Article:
Thursday, March 31, 2011

Environmental data 'should be made more available to farmers'

Nadya Anscombe in Environmental Research Web: A new and multidisciplinary approach to the use of environmental data in agriculture is urgently needed if the industry is to increase production while reducing its environmental impact, according to researchers from the University of Wisconsin, US.

In a paper in Environmental Research Letters, David Zaks and Christopher Kucharik warn that valuable data is being wasted because it is not reaching the relevant decision makers in a format that is useful to them. To date, most data collected on farms for management purposes are not used in other ways, and scientific and census data are usually collected independently. National data about agricultural production are often kept confidential.

"Farmers have concentrated on improving productivity of their crops and cannot be expected to maximize productivity and deliver ecosystem services without the right information at their disposal," Zaks told environmentalresearchweb. "Farmers and land managers need to be given incentives to make better use of technology, such as satellite data, ground-based sensors and computer models to manage the land in a sustainable way."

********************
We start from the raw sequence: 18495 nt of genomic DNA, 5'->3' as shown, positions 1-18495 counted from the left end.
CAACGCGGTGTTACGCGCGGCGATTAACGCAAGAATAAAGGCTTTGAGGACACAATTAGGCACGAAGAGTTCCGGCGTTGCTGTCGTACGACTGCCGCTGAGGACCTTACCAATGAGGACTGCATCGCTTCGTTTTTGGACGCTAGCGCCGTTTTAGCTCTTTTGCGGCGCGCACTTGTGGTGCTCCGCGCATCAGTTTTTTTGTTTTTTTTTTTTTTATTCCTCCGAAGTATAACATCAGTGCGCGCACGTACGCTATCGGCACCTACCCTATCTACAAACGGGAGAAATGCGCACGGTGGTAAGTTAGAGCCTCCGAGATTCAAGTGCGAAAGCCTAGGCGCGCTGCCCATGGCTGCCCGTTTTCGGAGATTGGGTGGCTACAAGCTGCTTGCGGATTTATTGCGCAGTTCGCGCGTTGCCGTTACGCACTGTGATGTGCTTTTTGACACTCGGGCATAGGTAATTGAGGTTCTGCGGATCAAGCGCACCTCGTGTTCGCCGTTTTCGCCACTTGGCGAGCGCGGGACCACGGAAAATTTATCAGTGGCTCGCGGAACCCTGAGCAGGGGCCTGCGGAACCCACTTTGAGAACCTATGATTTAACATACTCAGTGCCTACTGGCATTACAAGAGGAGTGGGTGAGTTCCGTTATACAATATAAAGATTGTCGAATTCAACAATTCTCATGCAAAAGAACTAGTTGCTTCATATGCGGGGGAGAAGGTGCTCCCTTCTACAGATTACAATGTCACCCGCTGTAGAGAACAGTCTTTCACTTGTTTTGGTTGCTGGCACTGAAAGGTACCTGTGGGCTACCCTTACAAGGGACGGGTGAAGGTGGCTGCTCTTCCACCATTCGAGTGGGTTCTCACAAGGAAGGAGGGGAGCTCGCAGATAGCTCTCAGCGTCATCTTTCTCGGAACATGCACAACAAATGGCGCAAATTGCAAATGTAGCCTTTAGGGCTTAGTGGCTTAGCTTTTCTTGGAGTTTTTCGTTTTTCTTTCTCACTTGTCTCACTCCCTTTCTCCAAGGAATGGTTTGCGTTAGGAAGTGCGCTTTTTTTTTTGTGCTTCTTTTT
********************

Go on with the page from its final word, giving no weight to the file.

Zaks' research has shown that there are major gaps in the data modelling and decision-making infrastructure in the agricultural industry. "Everyone wins if we were to improve the communication between scientists, policy makers, the public and farmers," he said. "A farmer who knows about the daily variation in soil micronutrients within his field and also has access to data about the weather over days and seasons can make better-informed decisions about how much fertilizer or water to use on his crops. This not only increases yields, but also lessens environmental impact and is a win-win situation. But the majority of farmers currently do not have access to this kind of information."

Zaks believes that governments need to take advantage of what he calls "the Facebook generation" of farmers who are equipped with a large variety of digital tools….

Most farm implements now rely on some form of electronic box to make them function, this box with yellow buttons and display controls a Vaderstad seed drill. Shot by Michael Trolove, Wikimedia Commons via Geograph UK, under the Creative Commons Attribution-Share Alike 2.0 Generic license

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